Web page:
In looking at development banks as a model, one has to ask who the development infrastructures are for. In this respect, and I do not think this was addressed in the Minister's contribution, what we have to look at in terms of the developing countries of Asia is that the number of girls who are in education is depressingly small. I am not including the very developed countries in Asia in that, but the failure of girls to be at school and to receive education is probably one of the greatest issues that can affect a country in terms of retarding its progress and development. I would like to know from the Minister, and from the officials in the Department of Finance and those people who will service Ireland's participation in the agency, what exactly is the development ethos that will influence Ireland's stance regarding this bank when it gets under way.

The second issue in regard to women is that in many countries in Asia, far more is spent on armaments than is spent on women's general development. I worked in Africa for a number of years. I was back recently on a private visit to Tanzania, in east Africa. Any country which seeks to have development without an intense and full participation by women will not succeed, nor will any kind of attractive society emerge as a product. It is also likely to be a much more unequal society, and it may well be an intensely patriarchal society. We also know that there are different forces in the world who object strenuously to girls barely getting any education at all, so we need to know the underlying approach to development in terms of the Department of Finance and the mandarins who inevitably will be guiding Ireland's participation in this bank.

The third issue is how the bank, and Ireland's potential contribution to the bank, will be utilised so as to help to deliver services to the people who are the poorest in society. By and large, that is women and children. While the references in the material regarding the bank mention not only economic but social progress, I challenge the Minister and the civil servants to set out specifically, in terms of Ireland's long record in working in developing countries, how our participation in the bank will meet our own tradition of assisting in development in a way that is balanced and that takes into account the poorest people in any society, and not only the rich men in society but, in particular, women and children. When we move beyond that category, by and large we are also talking about people in rural areas often being extremely poor in terms of resources. That is one question the Minister must answer.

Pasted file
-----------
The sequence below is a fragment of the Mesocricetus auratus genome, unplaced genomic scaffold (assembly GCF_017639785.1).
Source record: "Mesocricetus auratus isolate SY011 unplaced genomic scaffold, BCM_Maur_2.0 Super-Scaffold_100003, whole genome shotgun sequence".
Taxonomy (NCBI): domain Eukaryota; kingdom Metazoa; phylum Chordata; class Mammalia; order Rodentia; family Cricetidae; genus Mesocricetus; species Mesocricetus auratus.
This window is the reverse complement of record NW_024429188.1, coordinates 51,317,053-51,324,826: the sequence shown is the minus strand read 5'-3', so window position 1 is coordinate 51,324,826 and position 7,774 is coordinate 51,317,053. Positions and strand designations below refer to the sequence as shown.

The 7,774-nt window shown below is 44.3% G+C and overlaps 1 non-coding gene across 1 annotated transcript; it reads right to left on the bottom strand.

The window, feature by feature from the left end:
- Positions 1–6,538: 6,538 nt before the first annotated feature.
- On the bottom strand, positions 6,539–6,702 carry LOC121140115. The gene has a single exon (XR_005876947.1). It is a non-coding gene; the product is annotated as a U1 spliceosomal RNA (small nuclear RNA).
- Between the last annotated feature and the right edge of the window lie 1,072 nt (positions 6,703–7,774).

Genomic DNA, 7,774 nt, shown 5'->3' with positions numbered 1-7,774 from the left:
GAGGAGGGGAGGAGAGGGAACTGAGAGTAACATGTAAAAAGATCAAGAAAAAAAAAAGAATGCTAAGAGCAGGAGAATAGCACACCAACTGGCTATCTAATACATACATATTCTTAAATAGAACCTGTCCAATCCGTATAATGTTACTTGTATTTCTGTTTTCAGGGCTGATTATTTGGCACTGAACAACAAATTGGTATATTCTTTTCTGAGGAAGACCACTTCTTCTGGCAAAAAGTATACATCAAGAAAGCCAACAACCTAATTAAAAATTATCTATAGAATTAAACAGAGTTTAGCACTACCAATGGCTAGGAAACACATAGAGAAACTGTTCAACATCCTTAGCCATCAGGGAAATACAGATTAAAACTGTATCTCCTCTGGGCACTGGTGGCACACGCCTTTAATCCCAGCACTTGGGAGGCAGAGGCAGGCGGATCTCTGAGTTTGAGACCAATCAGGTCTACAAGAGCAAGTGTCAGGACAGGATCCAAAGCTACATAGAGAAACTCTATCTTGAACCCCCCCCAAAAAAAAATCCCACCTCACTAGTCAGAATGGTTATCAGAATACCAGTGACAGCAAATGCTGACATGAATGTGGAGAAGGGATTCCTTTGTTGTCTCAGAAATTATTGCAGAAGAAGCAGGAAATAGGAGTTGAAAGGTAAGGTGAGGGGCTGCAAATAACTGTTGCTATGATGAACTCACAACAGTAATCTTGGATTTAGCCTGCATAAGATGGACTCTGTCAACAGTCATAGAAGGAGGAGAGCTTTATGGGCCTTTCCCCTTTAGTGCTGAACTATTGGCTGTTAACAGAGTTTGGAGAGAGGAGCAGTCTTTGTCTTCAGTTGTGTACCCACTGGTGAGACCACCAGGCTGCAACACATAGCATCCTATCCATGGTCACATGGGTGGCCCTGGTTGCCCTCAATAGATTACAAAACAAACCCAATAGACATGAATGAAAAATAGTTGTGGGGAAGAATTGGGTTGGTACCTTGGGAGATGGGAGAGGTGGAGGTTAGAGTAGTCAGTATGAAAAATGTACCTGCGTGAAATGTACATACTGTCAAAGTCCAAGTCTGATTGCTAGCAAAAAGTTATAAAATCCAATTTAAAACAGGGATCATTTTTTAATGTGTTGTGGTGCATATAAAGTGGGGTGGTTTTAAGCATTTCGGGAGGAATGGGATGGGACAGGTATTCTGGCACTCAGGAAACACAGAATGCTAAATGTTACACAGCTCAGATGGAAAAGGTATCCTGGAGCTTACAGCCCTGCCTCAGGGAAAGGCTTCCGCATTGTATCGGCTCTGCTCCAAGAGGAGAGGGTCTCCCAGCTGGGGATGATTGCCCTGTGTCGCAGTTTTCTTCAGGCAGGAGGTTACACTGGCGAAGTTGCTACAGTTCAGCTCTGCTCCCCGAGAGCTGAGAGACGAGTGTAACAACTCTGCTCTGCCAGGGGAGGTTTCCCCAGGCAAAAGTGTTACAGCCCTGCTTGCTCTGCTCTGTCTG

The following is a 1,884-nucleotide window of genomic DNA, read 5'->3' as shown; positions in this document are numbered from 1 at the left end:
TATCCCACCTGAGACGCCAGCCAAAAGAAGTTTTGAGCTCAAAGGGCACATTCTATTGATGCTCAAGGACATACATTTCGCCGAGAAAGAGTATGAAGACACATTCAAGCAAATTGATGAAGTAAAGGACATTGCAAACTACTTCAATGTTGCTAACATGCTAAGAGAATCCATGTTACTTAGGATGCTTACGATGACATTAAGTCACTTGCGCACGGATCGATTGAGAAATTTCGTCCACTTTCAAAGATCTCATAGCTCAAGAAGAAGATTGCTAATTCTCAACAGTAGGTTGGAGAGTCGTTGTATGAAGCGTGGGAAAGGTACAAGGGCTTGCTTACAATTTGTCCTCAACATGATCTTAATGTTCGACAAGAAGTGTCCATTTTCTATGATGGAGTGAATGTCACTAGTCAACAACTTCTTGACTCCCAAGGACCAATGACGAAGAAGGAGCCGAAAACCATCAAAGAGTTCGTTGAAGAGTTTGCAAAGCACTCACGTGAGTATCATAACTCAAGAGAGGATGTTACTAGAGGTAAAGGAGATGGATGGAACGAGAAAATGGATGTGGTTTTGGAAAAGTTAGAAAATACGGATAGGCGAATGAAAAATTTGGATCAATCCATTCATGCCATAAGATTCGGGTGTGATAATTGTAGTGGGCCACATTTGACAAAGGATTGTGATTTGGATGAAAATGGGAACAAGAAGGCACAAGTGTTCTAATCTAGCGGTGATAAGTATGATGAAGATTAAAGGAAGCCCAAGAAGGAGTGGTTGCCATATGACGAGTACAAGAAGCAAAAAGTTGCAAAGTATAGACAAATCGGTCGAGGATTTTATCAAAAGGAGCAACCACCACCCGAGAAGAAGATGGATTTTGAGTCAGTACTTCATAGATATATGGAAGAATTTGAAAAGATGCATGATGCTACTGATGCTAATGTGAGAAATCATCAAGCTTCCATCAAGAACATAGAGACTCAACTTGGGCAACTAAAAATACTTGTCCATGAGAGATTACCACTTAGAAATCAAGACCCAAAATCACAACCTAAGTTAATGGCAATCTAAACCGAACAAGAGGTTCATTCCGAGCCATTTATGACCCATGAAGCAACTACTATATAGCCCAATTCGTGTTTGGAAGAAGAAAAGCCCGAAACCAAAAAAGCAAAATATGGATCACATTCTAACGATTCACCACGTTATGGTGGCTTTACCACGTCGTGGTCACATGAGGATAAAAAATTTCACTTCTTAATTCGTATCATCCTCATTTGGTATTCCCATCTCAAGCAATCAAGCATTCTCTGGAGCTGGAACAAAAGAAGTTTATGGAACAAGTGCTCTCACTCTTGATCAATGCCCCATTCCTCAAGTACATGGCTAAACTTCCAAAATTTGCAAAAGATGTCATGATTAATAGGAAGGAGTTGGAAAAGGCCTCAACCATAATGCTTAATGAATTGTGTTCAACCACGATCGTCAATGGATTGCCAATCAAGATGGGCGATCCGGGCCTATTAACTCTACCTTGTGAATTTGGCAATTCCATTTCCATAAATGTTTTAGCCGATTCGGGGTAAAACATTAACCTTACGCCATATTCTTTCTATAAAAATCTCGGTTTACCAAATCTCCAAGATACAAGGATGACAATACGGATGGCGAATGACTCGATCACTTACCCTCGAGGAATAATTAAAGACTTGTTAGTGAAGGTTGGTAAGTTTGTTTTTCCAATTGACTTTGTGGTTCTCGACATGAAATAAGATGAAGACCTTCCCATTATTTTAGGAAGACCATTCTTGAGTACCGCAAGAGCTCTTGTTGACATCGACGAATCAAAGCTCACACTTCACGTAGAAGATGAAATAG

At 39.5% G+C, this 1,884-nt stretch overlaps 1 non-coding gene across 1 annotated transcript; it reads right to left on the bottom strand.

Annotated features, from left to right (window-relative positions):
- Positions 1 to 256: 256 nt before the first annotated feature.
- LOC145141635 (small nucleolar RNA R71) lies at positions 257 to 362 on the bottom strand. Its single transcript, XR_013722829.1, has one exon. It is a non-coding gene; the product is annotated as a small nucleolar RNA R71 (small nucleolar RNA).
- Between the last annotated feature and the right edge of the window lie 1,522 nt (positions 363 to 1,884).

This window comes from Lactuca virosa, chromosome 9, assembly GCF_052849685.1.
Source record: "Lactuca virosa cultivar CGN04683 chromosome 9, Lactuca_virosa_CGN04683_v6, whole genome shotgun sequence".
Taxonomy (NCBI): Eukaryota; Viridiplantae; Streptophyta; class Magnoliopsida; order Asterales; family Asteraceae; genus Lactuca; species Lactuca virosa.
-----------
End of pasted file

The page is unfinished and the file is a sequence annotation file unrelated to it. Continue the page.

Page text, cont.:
The other question the Minister must answer is to give us a picture of how this bank will operate. Will it be an applications bank to which various countries will apply for funding? Will the funding be dictated by the bank or will the applications come from the bottom up? Development banks have a great capacity to influence, for the good, the development of infrastructure that serves whole societies and regions in a fair way. Equally, if it was to turn out to be just a boys' club, it could be something that would be utilised on an exclusive basis. We know, for instance, that China has made reference to having various initiatives such as a recreation, in modern highway terms, of the old Silk Route, going back to the time of Marco Polo and earlier in Chinese history, and strengthening the transport links by road and possibly by rail between Asia and Europe. We need to spell out exactly what the bank is likely to do. What is its vision statement? What is its statement regarding countries such as Nepal, where there is a crying need for development and infrastructure?

Debate adjourned.